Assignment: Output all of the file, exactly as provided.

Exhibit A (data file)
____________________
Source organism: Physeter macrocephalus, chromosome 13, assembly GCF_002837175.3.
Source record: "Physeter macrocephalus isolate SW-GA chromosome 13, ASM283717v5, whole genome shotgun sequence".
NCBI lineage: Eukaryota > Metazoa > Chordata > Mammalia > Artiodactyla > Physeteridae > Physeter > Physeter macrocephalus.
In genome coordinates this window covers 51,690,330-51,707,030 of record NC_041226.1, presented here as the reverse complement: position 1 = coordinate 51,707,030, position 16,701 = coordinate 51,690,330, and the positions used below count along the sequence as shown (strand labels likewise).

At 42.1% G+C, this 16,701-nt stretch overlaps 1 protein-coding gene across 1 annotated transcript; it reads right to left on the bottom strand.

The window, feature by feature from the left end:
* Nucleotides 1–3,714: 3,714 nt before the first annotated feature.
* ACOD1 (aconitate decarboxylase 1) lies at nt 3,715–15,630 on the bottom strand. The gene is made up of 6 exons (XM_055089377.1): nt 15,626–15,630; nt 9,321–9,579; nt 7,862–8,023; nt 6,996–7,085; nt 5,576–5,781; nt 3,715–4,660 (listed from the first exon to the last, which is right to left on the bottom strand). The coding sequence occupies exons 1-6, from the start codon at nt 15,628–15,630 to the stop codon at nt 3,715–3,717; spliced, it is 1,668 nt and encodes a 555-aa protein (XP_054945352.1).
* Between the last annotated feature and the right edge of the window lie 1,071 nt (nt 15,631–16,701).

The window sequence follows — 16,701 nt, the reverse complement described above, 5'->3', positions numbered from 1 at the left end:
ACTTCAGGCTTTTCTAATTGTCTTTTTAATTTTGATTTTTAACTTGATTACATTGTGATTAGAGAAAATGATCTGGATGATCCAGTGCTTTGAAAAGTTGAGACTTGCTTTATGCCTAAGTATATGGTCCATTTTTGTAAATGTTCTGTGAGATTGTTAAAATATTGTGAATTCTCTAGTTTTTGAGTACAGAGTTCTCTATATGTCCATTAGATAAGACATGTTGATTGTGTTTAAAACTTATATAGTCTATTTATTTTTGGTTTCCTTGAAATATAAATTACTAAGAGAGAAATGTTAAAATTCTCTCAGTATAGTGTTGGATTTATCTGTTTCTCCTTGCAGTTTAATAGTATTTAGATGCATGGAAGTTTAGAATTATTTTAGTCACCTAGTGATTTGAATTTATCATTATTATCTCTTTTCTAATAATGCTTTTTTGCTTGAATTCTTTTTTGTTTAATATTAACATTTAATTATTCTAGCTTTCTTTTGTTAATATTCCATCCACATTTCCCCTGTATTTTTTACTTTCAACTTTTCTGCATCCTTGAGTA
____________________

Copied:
Source organism: Physeter macrocephalus, chromosome 13, assembly GCF_002837175.3.
Source record: "Physeter macrocephalus isolate SW-GA chromosome 13, ASM283717v5, whole genome shotgun sequence".
NCBI lineage: Eukaryota > Metazoa > Chordata > Mammalia > Artiodactyla > Physeteridae > Physeter > Physeter macrocephalus.
In genome coordinates this window covers 51,690,330-51,707,030 of record NC_041226.1, presented here as the reverse complement: position 1 = coordinate 51,707,030, position 16,701 = coordinate 51,690,330, and the positions used below count along the sequence as shown (strand labels likewise).

At 42.1% G+C, this 16,701-nt stretch overlaps 1 protein-coding gene across 1 annotated transcript; it reads right to left on the bottom strand.

The window, feature by feature from the left end:
* Nucleotides 1–3,714: 3,714 nt before the first annotated feature.
* ACOD1 (aconitate decarboxylase 1) lies at nt 3,715–15,630 on the bottom strand. The gene is made up of 6 exons (XM_055089377.1): nt 15,626–15,630; nt 9,321–9,579; nt 7,862–8,023; nt 6,996–7,085; nt 5,576–5,781; nt 3,715–4,660 (listed from the first exon to the last, which is right to left on the bottom strand). The coding sequence occupies exons 1-6, from the start codon at nt 15,628–15,630 to the stop codon at nt 3,715–3,717; spliced, it is 1,668 nt and encodes a 555-aa protein (XP_054945352.1).
* Between the last annotated feature and the right edge of the window lie 1,071 nt (nt 15,631–16,701).

The window sequence follows — 16,701 nt, the reverse complement described above, 5'->3', positions numbered from 1 at the left end:
ACTTCAGGCTTTTCTAATTGTCTTTTTAATTTTGATTTTTAACTTGATTACATTGTGATTAGAGAAAATGATCTGGATGATCCAGTGCTTTGAAAAGTTGAGACTTGCTTTATGCCTAAGTATATGGTCCATTTTTGTAAATGTTCTGTGAGATTGTTAAAATATTGTGAATTCTCTAGTTTTTGAGTACAGAGTTCTCTATATGTCCATTAGATAAGACATGTTGATTGTGTTTAAAACTTATATAGTCTATTTATTTTTGGTTTCCTTGAAATATAAATTACTAAGAGAGAAATGTTAAAATTCTCTCAGTATAGTGTTGGATTTATCTGTTTCTCCTTGCAGTTTAATAGTATTTAGATGCATGGAAGTTTAGAATTATTTTAGTCACCTAGTGATTTGAATTTATCATTATTATCTCTTTTCTAATAATGCTTTTTTGCTTGAATTCTTTTTTGTTTAATATTAACATTTAATTATTCTAGCTTTCTTTTGTTAATATTCCATCCACATTTCCCCTGTATTTTTTACTTTCAACTTTTCTGCATCCTTGAGTA